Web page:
"I firmly believe with your leadership, Satish, we will help our survivors recover and become whole and that this university, as a moral and ethical force of good, shall prevail."
Udpa was considered a year ago for the interim president position that went to Engler, trustees Vice Chair Dan Kelly said after the meeting.
"Thank God he is here," Kelly said. "He is an excellent candidate, he's going to make an excellent interim (president). He is someone we had talked about a year ago in January."
Asked if the board regretted not hiring Udpa a year ago, Kelly said, "It's not about regret."
"You have to take decisions in context," he said. "At the time we made the decision a year ago, we were looking at a different set of circumstances. The litigation was not over, we were faced with a number of investigations and we needed a broader experience(d) candidate. History will tell us whether that was the bad decision or not."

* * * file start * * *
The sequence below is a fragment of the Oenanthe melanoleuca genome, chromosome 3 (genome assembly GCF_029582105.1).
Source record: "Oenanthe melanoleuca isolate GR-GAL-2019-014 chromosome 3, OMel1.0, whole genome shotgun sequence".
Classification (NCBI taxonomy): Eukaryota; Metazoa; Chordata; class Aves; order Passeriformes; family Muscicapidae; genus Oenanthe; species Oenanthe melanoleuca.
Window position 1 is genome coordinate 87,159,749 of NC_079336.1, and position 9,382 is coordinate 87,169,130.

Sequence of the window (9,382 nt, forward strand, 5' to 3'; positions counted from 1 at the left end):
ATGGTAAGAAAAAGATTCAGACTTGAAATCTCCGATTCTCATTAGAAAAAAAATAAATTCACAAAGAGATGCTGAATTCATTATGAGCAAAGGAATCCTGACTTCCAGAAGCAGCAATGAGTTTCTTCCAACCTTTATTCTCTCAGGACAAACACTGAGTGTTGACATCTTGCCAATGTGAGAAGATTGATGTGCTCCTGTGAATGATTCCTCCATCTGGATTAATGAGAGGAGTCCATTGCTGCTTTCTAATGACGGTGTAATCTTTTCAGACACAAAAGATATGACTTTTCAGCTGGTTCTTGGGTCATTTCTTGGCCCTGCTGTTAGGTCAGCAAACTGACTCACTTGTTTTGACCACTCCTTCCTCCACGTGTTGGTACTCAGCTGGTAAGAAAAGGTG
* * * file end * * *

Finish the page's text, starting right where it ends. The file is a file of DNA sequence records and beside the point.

Afterward, students, activists and others were thrilled about the board's move.
"Today is a fantastic day," said Natalie Rogers, a student who is a member of the activist group Reclaim MSU. "We've been calling for Engler to be gone for a long time. This should have happened a long time ago. We're happy it finally happened. I am excited about the new leader."
Kaylee Lorincz, a Nassar victim who spoke to Engler during a board meeting last year, said Thursday was the first time she felt really good after an MSU board meeting.
"I'm super optimistic about what the board can do to turn this university around with the new interim president," Lorincz said. "My biggest hope is that this university and the survivors can really start to heal."
And hopefully, Lorincz said, it starts today.